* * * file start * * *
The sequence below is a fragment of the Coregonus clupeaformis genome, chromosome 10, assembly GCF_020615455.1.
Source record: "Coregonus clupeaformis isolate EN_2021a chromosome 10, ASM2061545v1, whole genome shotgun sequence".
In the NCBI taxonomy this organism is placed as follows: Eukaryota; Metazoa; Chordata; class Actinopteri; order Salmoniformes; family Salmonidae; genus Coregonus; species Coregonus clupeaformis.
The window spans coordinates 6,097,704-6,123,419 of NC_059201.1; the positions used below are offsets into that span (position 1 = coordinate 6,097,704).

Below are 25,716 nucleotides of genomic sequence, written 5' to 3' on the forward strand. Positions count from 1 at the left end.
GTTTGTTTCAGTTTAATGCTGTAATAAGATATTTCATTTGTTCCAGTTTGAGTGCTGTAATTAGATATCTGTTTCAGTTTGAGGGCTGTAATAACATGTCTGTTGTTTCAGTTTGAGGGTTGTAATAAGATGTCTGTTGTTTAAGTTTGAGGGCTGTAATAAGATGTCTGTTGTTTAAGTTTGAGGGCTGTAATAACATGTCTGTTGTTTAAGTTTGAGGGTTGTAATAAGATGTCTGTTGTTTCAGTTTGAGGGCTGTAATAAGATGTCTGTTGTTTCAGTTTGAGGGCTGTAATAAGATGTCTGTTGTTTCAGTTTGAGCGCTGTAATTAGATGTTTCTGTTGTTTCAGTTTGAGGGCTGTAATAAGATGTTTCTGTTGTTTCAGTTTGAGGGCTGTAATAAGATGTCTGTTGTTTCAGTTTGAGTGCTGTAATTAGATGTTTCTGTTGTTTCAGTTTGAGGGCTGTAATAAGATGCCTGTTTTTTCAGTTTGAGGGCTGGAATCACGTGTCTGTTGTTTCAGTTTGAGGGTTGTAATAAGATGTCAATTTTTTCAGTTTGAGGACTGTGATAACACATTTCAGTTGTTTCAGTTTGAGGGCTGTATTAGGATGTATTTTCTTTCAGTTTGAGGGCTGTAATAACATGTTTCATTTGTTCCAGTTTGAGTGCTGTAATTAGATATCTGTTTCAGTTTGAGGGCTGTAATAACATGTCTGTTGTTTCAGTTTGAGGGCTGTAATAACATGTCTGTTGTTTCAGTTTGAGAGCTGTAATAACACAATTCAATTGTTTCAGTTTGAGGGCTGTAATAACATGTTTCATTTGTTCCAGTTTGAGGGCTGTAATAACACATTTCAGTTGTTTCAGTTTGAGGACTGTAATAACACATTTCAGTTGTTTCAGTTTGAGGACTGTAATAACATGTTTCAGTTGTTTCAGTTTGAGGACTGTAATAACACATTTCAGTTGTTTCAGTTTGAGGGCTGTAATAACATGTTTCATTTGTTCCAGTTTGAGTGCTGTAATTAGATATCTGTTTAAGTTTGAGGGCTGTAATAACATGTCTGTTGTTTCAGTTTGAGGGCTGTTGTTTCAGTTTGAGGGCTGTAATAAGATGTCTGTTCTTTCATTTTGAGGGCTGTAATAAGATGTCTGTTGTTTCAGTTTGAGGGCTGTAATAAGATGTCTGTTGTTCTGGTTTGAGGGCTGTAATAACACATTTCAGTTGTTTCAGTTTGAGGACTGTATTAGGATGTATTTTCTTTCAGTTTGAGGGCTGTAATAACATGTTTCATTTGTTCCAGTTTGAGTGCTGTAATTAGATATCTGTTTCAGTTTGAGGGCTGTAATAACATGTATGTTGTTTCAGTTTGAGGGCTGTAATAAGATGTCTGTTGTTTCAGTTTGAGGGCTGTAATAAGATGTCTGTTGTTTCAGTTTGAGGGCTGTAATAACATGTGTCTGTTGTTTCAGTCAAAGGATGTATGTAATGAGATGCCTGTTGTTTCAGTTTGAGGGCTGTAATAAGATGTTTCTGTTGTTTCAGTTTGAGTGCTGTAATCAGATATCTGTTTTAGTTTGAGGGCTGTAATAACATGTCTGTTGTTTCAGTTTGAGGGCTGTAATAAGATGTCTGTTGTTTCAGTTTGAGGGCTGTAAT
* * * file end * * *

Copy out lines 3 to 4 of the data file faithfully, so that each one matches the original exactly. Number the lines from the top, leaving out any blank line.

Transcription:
In the NCBI taxonomy this organism is placed as follows: Eukaryota; Metazoa; Chordata; class Actinopteri; order Salmoniformes; family Salmonidae; genus Coregonus; species Coregonus clupeaformis.
The window spans coordinates 6,097,704-6,123,419 of NC_059201.1; the positions used below are offsets into that span (position 1 = coordinate 6,097,704).